Baxley Bites: Here’s to a better 2019 for journalism

For those who work in journalism, 2019 is starting out the same way 2018 began: with uncertainty, worry and eagerness. Journalists are being threatened across the country and around the world. Vitriolic words from world leaders – aimed at the press – are dangerous. Journalists worked endlessly to bring sense of our world. As we move into a new year, their enthusiasm must be enough to overcome the negative impacts of leaders who don’t understand the role of the press.

By David Baxley, Assistant Professor of Mass Communication, Francis Marion University, President, SPJ South Carolina

The year saw a continuation of verbal attacks from President Trump, and many of those who support him. The attacks escalated late in the year when the President decided to yank the press credentials of long-time CNN journalist Jim Acosta. (See photo above). It happened after Acosta asked President Trump several questions during a press conference following the midterm elections. President Trump called Acosta “a rude, terrible person.” The revocation of Acosta’s press pass runs counter to what the First Amendment implies. Freedom of the press is a necessity in our democracy. Denial of essential press freedom simply because the President disagrees with questions from a reporter treads dangerously close to a legal issue for the White House.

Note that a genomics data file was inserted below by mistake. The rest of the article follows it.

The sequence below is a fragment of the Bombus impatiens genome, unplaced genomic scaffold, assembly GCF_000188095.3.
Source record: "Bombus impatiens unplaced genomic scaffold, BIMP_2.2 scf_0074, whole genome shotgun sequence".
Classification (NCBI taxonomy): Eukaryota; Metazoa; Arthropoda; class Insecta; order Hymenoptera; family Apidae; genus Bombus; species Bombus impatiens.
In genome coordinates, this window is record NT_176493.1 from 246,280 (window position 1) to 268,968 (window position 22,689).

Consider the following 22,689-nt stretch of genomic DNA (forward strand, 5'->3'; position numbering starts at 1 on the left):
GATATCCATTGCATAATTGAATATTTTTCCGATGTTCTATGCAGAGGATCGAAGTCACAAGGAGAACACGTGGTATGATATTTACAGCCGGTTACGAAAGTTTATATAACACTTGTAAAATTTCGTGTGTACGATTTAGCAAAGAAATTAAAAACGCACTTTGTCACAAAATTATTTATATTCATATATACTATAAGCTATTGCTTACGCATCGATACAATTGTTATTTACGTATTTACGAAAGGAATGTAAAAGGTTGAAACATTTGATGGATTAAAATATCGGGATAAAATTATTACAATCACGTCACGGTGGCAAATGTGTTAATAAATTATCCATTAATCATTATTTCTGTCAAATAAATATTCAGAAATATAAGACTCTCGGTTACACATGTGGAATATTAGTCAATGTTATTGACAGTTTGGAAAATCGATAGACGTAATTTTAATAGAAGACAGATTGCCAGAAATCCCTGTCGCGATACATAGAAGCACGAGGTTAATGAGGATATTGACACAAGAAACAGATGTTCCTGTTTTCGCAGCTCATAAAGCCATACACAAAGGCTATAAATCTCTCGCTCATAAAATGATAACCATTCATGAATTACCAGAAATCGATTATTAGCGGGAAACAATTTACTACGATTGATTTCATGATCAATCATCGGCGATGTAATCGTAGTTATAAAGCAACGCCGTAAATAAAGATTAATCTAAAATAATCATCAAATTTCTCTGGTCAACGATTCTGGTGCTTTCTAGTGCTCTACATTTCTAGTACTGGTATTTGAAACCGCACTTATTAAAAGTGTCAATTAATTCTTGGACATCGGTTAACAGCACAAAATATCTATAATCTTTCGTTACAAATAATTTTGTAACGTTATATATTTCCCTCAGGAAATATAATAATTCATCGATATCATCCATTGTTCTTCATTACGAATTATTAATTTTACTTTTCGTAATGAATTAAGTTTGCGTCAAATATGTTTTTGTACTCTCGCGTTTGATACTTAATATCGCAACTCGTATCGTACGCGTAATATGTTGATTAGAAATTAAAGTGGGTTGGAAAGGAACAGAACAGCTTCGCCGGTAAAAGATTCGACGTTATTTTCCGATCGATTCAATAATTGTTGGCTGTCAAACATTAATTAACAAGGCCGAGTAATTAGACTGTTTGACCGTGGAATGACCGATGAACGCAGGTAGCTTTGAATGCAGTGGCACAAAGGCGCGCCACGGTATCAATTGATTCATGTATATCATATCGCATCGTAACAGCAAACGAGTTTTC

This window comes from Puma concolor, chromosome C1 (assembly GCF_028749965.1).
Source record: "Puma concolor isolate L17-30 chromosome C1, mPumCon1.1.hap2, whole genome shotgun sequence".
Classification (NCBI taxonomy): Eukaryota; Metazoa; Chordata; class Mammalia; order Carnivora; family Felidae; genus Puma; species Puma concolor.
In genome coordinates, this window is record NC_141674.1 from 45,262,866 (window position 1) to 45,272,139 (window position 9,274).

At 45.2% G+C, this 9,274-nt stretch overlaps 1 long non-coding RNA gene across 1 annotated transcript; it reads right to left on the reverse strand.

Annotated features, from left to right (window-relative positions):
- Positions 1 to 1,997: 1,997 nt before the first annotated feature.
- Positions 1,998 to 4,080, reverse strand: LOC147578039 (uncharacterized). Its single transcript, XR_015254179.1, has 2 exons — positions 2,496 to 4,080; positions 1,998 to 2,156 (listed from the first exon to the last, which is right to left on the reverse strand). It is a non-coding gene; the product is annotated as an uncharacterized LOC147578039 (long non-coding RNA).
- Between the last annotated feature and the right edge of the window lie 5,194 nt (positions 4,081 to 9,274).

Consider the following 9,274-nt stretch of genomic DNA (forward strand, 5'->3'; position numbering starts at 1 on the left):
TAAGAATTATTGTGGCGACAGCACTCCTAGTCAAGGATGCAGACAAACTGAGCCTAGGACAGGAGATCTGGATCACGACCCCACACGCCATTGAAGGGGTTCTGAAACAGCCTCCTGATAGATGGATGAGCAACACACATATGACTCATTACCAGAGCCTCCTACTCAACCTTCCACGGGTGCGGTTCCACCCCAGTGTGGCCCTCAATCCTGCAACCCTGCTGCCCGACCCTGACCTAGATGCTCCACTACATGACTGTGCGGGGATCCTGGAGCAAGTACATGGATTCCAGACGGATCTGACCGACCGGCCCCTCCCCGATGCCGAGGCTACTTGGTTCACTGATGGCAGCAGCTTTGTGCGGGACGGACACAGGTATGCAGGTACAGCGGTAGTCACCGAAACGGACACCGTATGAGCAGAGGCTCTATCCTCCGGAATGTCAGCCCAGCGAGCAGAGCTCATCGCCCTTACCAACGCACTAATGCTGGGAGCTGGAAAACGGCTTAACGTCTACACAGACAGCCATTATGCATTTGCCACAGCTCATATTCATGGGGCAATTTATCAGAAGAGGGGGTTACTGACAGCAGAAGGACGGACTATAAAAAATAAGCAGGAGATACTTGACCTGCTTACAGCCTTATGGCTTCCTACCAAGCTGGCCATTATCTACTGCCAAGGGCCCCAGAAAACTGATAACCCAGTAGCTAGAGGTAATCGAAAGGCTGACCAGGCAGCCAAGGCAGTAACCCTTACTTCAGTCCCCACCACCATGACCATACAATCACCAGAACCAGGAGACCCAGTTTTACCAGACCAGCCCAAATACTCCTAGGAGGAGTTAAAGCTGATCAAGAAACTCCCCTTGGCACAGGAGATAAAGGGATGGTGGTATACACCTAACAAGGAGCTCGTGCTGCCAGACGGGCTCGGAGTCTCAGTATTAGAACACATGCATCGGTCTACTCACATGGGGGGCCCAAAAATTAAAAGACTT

The theme of reporter harassment by the President appeared to then focus on African American, female journalists. This article from The Washington Post explains how Trump degraded three female journalists.

In mid-December, Columbia Journalism Review published information on a new report by Amnesty International. The report suggests female journalists are subjected to some sort of harassment on Twitter every thirty seconds. African American journalists are more likely to be targets than their white counterparts. 

Harassment of journalists could certainly be linked to the seemingly incessant attacks from the President who calls us “the enemy of the American people.”

Five journalists were shot and killed at the Capital Gazette newspaper in Annapolis, Md. in 2018. Rob Hiaasen, Rebecca Smith, Gerald Fischman, John McNamara, and Wendi Winters died on June 28, 2018.

Threats against journalists in this country turned deadly in June when a 38-year-old man attacked the Capital Gazette newspaper in Annapolis, Md. Jarrod Ramos had a long-running dispute with the paper. Ramos had filed a defamation lawsuit against the Gazette, but it was dismissed. Gazette employees John McNamara, Gerald Fischman, Rob Hiaasen, Wendi Winters and Rebecca Smith died in the ambush. In 2019, our nation’s leaders – Republicans and Democrats – must ratchet down the unfavorable opinions of journalists simply because we may not agree or may not like the news being reported. As journalists, we must be more transparent in our reporting and provide instant fact-checking on controversial topics.